Mutual concern over US militarism brings China and India closer

By K. Ratnayake
27 April 2005

Chinese Premier Wen Jiabao’s recent tour of South Asia on April 5-12 marked a further step in a still tentative rapprochement between China and India. The two countries, which fought a war in 1962, moved toward settling their border differences as well as opening up closer economic relations. Wen, who also visited Pakistan, Bangladesh and Sri Lanka, stressed his “most important visit” was to India where he spent the last four days of the eight-day tour.

Indian Prime Minister Manmohan Singh summed up New Delhi’s enthusiasm for the visit when he welcomed Wen, declaring “India and China together reshape the world order”. Wen, who was accompanied by a delegation of around 100 top Chinese officials and business leaders, met with other senior Indian politicians, including Congress Party leader Sonia Gandhi. At the conclusion, the two prime ministers issued 21-point joint statement listing 12 agreements, protocols and memoranda of understanding between their countries.

A settlement to the longrunning border dispute was high on the list. The complex issues include China’s claims to Indian-controlled Arunachal Pradesh and Sikkim and India’s counterclaims to Chinese-controlled Askai Chin, adjacent to the Ladakh region of Kashmir. Beijing has also been concerned about the activities of Tibetans, including the Dalai Lama, who live in exile in India.

During the visit, the two leaders agreed to a framework for resolving the border differences. In their joint statement, China agreed that Sikkim belonged to India. In return, New Delhi reiterated that Tibet was part of China and that Tibetan exiles would not be allowed to engage in anti-Chinese activities. The remaining differences would be settled through “friendly consultations”.

On the economic front, the joint statement announced that trade between two countries would be increased to $US20 billion by 2008—up from $13 billion in 2004. The two leaders agreed to establish joint economic groups, mechanisms for trade and investment promotion, closer financial relations, improved IT cooperation and the enhancement of direct shipping and aviation links.

One key area involved oil and gas. The two sides agreed “to cooperate in the field of energy security and conservation” and to encourage agencies in the two countries to work together “in the survey and exploration of petroleum and natural gas resources in third countries”. The agreement is significant as both countries are in competition for resources to meet their rapidly growing demands for energy.

Over the past decade, India and China have experienced high rates of economic growth as foreign capital has flooded in to take advantage of their huge reserves of cheap labour. Whereas China has become “the workshop of the world,” India has transformed into the “office of the world,” with foreign investors exploiting its supply of cheap, educated, English-speaking technicians, computer programmers and office workers.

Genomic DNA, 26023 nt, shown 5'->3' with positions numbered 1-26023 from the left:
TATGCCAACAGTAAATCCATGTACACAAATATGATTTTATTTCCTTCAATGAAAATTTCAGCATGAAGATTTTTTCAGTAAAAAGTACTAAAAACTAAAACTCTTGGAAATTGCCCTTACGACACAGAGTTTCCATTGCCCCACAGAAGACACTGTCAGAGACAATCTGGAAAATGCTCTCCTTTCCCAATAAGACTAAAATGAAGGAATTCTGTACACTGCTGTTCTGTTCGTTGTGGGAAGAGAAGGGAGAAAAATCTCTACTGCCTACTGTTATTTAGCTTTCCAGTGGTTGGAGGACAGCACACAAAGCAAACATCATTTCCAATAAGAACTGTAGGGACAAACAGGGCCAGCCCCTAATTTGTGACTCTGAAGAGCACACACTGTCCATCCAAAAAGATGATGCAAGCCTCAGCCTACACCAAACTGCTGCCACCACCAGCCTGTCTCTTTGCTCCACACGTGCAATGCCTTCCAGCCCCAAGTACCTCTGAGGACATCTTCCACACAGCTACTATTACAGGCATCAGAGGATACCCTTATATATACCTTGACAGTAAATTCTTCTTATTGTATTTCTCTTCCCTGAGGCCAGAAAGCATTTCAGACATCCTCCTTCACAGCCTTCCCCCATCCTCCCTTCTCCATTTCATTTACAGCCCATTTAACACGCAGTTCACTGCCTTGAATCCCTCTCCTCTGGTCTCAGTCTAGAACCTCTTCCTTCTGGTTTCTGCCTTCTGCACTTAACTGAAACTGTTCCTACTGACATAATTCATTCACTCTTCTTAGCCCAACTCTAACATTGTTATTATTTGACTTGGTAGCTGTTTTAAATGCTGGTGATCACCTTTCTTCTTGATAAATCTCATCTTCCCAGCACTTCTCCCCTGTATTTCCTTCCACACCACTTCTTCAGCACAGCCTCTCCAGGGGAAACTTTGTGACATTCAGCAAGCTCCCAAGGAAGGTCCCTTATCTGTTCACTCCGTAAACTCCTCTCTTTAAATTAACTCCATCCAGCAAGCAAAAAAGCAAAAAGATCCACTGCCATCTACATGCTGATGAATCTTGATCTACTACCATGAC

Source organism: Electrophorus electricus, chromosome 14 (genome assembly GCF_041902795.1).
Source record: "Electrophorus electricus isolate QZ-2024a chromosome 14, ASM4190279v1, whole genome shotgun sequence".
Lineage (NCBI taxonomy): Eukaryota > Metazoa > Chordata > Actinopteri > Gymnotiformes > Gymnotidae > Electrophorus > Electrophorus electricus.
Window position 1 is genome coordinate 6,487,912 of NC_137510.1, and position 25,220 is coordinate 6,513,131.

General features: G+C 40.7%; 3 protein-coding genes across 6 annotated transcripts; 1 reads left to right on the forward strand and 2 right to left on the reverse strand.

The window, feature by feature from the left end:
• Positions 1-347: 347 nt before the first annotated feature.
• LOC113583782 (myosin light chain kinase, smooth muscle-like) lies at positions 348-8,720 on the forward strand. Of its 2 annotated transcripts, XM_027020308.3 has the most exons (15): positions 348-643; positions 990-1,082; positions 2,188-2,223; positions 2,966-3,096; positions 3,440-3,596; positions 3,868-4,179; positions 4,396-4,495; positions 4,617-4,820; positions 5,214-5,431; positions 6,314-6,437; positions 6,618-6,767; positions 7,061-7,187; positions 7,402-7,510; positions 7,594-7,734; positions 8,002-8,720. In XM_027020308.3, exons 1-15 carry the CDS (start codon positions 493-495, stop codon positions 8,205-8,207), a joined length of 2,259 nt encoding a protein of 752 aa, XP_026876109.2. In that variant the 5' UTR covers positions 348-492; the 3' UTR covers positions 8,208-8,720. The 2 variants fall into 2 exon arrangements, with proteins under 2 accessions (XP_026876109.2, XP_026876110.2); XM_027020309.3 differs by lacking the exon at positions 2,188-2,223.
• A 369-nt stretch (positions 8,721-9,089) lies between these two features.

The Indian and Chinese ruling elites both have ambitions to play a more prominent international role, making them rivals, not only for markets and resources, but for influence in the Asian region. India and China, for instance, are each seeking to expand economic and political relations with the Association of South East Asian Nations (ASEAN) countries. China has longstanding relations with the military junta in Burma, which borders India and where New Delhi is trying to expand its presence.

The real question, however, is not so much what is leading to competition and possible conflict, but what is drawing the two countries together. While the ties are far from certain, there has been a marked warming in the relationship after decades of tension. Speaking to the press, Indian Foreign Secretary Shyam Saran declared: “India and China are partners, not rivals. We do not look upon each other as adversaries.”

The joint statement hinted at the reasons. It noted each country’s “important role in the process of promoting the establishment of a new international political and economic order” and that the “two sides are supportive of democratisation of international relations and multilateralism.” Mentions of “multilateralism” and the UN’s importance for global peace are oblique, but obvious references to Washington’s unilateral and illegal invasion of Iraq.

The central factor pushing the two countries together is mutual concern over the consequences of unbridled US militarism. For China, the attempt to mend its fences with India is part of efforts to break out of what it fears is American encirclement. In the wake of the September 11 attacks on the US, the Bush administration occupied Afghanistan, established US military bases for the first time in Central Asia and sought to rebuild a military presence in South East Asia.

Washington has been strengthening economic and military ties with New Delhi as well, in part as a further measure against China. Over the past five years, the US and Indian militaries have engaged in intelligence sharing as well as joint exercises. Top-level meetings have taken place on a range of issues, including US plans for an anti-ballistic missile defence shield. The shift represented a break from previous Cold War relations when India had close ties with the Soviet Union, while rival Pakistan enjoyed the backing of the US and China. Beijing is clearly hoping to at least neutralise US influence in New Delhi.